Watching a new musical production of The Merry Wives of Windsor energetically presented by the Melbourne Shakespeare Company in a picturesque garden proved the perfect way to spend a summer’s evening.
The company has updated the Shakespearean comedy, thought to have been written around 1597, to the 1970s and is performing it in St Kilda Botanical Garden’s Rose Garden.
While the Shakespearean dialogue is still present so too are many references to more recent times with a wheelie bin, for example, playing a starring role!
The plot has also been partly updated to reflect more modern times. Then there’s the music which features numerous contemporary hits which blend perfectly with the storyline. Songs include Bad Moon Rising, Annie’s Song and Love Will Keep Us Together.
The Merry Wives of Windsor tells of Falstaff (Paul Robertson) who takes a fancy to two married women, Mistress Page (Amanda McKay) and Mistress Ford (Elle Sejean-Allen), who are said to control their own financial affairs and thus to be moderately wealthy. He writes identical love letters to them, hoping to swindle some money from them while also enjoying them as sexual partners. But the wives compare their letters and resolve to trick Falstaff.
The husbands of the women, Ford (Chris Broadstock) and Page (Tref Gare), hear of Falstaff’s plot which particularly upsets the very jealous Ford who seeks to catch his wife with Falstaff.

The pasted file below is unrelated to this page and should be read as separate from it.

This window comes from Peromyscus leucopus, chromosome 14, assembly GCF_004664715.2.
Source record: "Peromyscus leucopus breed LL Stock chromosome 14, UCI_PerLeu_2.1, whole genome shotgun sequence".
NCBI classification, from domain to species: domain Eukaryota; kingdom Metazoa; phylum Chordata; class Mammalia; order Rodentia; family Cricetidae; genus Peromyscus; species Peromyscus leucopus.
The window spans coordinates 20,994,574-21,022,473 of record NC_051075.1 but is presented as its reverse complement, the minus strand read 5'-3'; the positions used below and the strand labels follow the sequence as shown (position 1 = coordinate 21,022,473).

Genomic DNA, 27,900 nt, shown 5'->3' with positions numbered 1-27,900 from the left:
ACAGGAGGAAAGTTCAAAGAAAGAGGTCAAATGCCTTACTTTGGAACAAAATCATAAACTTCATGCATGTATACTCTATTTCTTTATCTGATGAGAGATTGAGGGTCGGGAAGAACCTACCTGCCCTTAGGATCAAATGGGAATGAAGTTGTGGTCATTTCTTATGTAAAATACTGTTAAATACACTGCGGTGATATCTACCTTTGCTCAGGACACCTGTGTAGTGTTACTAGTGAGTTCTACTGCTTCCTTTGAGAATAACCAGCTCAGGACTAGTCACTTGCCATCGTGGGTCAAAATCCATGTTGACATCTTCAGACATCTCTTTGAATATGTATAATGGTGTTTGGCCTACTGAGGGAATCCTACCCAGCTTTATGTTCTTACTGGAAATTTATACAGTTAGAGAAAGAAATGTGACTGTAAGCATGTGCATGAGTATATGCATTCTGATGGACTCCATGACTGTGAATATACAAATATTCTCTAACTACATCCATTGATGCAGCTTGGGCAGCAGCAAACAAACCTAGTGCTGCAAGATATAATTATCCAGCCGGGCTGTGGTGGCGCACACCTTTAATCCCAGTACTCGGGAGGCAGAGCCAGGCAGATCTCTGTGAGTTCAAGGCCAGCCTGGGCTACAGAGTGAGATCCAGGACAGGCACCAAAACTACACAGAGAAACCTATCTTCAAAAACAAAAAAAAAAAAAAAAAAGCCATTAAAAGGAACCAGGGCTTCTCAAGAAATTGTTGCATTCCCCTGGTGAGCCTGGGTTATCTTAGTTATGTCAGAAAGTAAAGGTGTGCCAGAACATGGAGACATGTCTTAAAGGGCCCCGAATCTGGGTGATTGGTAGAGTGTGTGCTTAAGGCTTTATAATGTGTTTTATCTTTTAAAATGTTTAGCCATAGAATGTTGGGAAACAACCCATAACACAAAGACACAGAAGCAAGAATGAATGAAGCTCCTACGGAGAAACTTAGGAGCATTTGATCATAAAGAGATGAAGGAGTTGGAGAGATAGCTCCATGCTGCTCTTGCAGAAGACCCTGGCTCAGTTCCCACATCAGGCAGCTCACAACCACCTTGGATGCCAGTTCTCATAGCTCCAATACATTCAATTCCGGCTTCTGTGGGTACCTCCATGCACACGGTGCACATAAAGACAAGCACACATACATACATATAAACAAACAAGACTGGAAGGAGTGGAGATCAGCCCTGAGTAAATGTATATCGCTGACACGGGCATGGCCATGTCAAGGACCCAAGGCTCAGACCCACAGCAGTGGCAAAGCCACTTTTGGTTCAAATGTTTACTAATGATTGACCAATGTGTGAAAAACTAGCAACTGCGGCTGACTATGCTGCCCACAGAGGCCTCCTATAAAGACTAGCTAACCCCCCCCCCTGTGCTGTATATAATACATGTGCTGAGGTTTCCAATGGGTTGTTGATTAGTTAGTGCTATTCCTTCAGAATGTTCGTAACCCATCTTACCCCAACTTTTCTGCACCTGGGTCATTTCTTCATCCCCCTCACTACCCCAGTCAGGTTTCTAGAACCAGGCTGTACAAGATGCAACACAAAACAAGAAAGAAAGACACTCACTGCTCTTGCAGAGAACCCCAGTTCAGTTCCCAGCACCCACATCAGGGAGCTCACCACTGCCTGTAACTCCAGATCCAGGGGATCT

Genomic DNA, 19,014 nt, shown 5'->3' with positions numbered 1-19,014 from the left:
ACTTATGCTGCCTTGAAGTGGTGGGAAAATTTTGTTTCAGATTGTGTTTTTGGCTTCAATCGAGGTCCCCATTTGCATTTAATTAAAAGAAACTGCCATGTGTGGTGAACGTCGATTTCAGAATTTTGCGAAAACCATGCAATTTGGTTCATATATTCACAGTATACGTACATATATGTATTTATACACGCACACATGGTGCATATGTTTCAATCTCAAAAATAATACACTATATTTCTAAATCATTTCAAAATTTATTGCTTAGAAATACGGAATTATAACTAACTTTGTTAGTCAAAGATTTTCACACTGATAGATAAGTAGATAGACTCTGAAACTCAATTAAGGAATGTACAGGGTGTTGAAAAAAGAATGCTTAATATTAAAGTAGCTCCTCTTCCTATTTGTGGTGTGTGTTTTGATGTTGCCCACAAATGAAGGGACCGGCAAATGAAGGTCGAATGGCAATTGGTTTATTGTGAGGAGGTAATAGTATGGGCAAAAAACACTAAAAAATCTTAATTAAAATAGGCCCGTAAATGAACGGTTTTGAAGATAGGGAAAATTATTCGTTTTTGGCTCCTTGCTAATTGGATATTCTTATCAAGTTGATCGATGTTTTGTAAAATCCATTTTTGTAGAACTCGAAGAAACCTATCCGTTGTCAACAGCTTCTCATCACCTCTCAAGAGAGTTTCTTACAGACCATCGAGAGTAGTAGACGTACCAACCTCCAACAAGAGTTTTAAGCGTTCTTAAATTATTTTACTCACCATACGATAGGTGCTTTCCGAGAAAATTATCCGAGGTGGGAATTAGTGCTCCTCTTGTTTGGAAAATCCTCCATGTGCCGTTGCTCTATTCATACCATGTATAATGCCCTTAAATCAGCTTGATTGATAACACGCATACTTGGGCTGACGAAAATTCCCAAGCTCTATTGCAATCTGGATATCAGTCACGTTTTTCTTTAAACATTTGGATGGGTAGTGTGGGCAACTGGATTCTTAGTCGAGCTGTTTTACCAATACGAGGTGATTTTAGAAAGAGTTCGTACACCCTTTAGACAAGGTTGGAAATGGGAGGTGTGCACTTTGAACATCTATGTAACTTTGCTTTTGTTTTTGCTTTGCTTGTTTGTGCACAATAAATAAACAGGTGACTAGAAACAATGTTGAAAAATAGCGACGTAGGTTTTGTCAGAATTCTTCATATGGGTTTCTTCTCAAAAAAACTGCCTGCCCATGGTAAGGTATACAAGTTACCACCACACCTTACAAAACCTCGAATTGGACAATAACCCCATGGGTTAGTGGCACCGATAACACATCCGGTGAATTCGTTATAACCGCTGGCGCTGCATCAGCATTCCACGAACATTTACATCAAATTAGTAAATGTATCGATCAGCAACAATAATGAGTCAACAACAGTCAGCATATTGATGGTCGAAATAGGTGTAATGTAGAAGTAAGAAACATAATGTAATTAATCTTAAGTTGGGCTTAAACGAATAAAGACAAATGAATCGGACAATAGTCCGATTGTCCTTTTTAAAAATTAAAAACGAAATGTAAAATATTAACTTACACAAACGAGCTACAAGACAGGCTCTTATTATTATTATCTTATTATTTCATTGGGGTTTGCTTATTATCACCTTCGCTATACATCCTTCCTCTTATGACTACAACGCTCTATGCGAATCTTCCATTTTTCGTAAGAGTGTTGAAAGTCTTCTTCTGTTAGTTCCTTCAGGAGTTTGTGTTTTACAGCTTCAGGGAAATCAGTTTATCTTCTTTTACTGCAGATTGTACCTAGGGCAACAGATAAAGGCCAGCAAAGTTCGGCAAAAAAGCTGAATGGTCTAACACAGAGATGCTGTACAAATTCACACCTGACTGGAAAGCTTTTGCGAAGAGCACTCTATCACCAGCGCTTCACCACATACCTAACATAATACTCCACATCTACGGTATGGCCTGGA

A secondary plot centres on the wooing of the Pages’ charming daughter Anne (Lucy May Knight). Doctor Caius (John Vizcay-Wilson), Slender (Sebastian Li) and Fenton (Sarah Clarke) are rivals for Anne’s affection. All three suitors use Caius’ servant Mistress Quickly (Bridget Sweeney) to argue their case to young Anne. Slender is favoured by Anne’s father, Mistress Page favours Caius while Anne loves Fenton (Sarah Clarke) who, in this production, is a woman. Needless to say love wins out all around.
It’s easy to see why the company, which was founded in 2016 by Jennifer Sarah Dean, has built a reputation for producing outstanding contemporary adaptations of Shakespeare’s plays in relaxed outdoor settings.
Such performances no doubt create numerous challenges. However, thanks to the work of the cast and the setting, this production looks as if it belongs in the gardens as the players take full advantage of the hedges, paths and a rotunda. While occasionally some spoken words are hard to hear, the songs come across loud and clear.
All the cast, which also includes May Jasper, Andrew Dang, Ellis Dolan and Alice Albon, look as if they are really enjoying themselves presenting the comic dialogue and the music. This is especially so for Robertson, Vizcay-Wilson and Broadstock who are a delight to watch.
The fun storyline, the music, the work of the cast and a running time of 90 minutes ensure The Merry Wives of Windsor is suitable for all ages. However, as the company does warn, there is no shade and as a Melbourne summer can get very hot sun protection is recommended for matinee performances. Seating is provided and patrons are welcome to bring a picnic.
The Merry Wives of Windsor is on until December 24. Visit melbourneshakespeare.com for more information.
* Photo Credit: Shae Khreish
Jenny Burns attended the opening night of The Merry Wives of Windsor as a guest of the production company.
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